FCC Chairman cites what broadcasters don’t get

FCC Chairman cites what broadcasters don’t get
FCC Chairman Michael Powell told the San Jose Mercury News: “I have no problem if a big and venerable company no longer exists tomorrow, as long as that value is transferred somewhere else in the economy.” Hello? He’s talking about you, broadcasters (among others, to be fair), and he bases this thinking on what he calls the most powerful paradigm shift in communications’ history.

Now to be a phone company, you don’t have to weave tightly the voice service into the infrastructure. You can ride it on top of the infrastructure. So if you’re a Vonage, you own no infrastructure. You own no trucks. You roll to no one’s house. They turn voice into a application and shoot it across one of these platforms. And, suddenly, you’re in your business.

And that’s why if you’re the music industry, you’re scared. And if you’re the television studio, movie industry, you’re scared. And if you’re an incumbent infrastructure carrier, you’d better be scared. Because this application separation is the most important paradigm shift in the history of communications, and will change things forever.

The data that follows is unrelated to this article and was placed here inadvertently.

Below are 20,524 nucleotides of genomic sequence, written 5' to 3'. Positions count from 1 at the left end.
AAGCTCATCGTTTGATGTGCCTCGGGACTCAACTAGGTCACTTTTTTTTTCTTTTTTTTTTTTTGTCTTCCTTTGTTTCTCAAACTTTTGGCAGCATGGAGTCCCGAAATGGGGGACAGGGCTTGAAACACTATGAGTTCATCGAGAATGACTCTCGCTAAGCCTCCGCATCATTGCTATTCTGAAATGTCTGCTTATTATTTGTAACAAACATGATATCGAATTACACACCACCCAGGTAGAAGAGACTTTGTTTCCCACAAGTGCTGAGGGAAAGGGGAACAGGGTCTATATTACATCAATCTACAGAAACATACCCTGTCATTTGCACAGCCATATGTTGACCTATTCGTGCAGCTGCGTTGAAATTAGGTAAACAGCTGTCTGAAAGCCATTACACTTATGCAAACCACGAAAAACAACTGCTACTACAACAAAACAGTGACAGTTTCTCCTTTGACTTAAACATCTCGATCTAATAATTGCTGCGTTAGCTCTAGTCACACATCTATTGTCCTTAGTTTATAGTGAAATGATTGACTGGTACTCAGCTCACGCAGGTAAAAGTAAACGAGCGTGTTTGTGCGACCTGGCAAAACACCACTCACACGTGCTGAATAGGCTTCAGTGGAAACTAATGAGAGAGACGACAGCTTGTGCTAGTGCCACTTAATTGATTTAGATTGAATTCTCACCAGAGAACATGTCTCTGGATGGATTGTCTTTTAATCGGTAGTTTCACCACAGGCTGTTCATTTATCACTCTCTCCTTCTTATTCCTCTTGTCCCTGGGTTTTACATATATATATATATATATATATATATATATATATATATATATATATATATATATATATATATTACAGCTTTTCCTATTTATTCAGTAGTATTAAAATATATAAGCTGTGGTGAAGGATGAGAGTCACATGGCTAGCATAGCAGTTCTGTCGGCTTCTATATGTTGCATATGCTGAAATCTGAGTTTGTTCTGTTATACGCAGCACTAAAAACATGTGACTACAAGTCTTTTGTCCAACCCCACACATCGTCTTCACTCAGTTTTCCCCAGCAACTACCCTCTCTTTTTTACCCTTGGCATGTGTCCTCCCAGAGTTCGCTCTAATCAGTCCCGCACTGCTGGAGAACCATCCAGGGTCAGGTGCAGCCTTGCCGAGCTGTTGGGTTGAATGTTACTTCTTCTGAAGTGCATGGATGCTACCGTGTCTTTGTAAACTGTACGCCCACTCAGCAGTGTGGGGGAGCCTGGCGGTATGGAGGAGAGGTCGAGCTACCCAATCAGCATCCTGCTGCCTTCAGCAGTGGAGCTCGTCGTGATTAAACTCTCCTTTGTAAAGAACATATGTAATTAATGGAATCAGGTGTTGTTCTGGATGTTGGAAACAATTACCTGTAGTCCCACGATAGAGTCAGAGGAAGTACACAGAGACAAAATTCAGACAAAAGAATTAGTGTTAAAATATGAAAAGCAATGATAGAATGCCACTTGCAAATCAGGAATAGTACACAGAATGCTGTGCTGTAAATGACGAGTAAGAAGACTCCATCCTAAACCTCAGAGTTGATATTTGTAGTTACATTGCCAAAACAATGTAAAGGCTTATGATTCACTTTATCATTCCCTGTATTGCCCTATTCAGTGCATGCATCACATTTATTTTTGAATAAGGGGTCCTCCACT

He’s right, of course, but most broadcasters don’t get what he’s saying. As a result, the threat to the entire industry increases with each passing month. Broadcasters will get by in 2004, thanks to the Olympics and the elections, but 2005 will be crunch time, as the disruptive innovations to which Powell refers take their toll on audiences and their accompanying ad revenues. (Source: The Buzzmachine)

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